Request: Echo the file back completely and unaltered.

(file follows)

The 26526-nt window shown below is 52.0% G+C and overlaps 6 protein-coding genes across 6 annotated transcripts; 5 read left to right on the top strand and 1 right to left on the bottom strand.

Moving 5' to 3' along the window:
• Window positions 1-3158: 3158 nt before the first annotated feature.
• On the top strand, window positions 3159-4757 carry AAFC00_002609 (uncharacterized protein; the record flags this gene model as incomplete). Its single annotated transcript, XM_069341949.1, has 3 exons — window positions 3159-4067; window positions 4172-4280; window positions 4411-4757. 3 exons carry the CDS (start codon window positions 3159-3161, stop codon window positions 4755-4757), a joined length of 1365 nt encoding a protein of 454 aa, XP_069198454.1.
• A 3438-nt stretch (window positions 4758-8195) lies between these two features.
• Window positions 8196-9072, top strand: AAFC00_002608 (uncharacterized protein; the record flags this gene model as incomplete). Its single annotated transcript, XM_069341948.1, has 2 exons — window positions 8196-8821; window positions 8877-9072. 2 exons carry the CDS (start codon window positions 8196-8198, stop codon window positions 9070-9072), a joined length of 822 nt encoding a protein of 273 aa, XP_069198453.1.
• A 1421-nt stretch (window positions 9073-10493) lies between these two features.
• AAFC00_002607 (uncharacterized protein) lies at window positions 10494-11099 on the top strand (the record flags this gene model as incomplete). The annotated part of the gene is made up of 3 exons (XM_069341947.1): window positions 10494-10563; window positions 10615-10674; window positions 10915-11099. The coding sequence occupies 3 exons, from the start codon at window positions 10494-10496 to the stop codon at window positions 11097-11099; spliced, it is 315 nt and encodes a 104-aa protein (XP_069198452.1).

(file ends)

The 26526-nt window shown below is 52.0% G+C and overlaps 6 protein-coding genes across 6 annotated transcripts; 5 read left to right on the top strand and 1 right to left on the bottom strand.

Moving 5' to 3' along the window:
• Window positions 1-3158: 3158 nt before the first annotated feature.
• On the top strand, window positions 3159-4757 carry AAFC00_002609 (uncharacterized protein; the record flags this gene model as incomplete). Its single annotated transcript, XM_069341949.1, has 3 exons — window positions 3159-4067; window positions 4172-4280; window positions 4411-4757. 3 exons carry the CDS (start codon window positions 3159-3161, stop codon window positions 4755-4757), a joined length of 1365 nt encoding a protein of 454 aa, XP_069198454.1.
• A 3438-nt stretch (window positions 4758-8195) lies between these two features.
• Window positions 8196-9072, top strand: AAFC00_002608 (uncharacterized protein; the record flags this gene model as incomplete). Its single annotated transcript, XM_069341948.1, has 2 exons — window positions 8196-8821; window positions 8877-9072. 2 exons carry the CDS (start codon window positions 8196-8198, stop codon window positions 9070-9072), a joined length of 822 nt encoding a protein of 273 aa, XP_069198453.1.
• A 1421-nt stretch (window positions 9073-10493) lies between these two features.
• AAFC00_002607 (uncharacterized protein) lies at window positions 10494-11099 on the top strand (the record flags this gene model as incomplete). The annotated part of the gene is made up of 3 exons (XM_069341947.1): window positions 10494-10563; window positions 10615-10674; window positions 10915-11099. The coding sequence occupies 3 exons, from the start codon at window positions 10494-10496 to the stop codon at window positions 11097-11099; spliced, it is 315 nt and encodes a 104-aa protein (XP_069198452.1).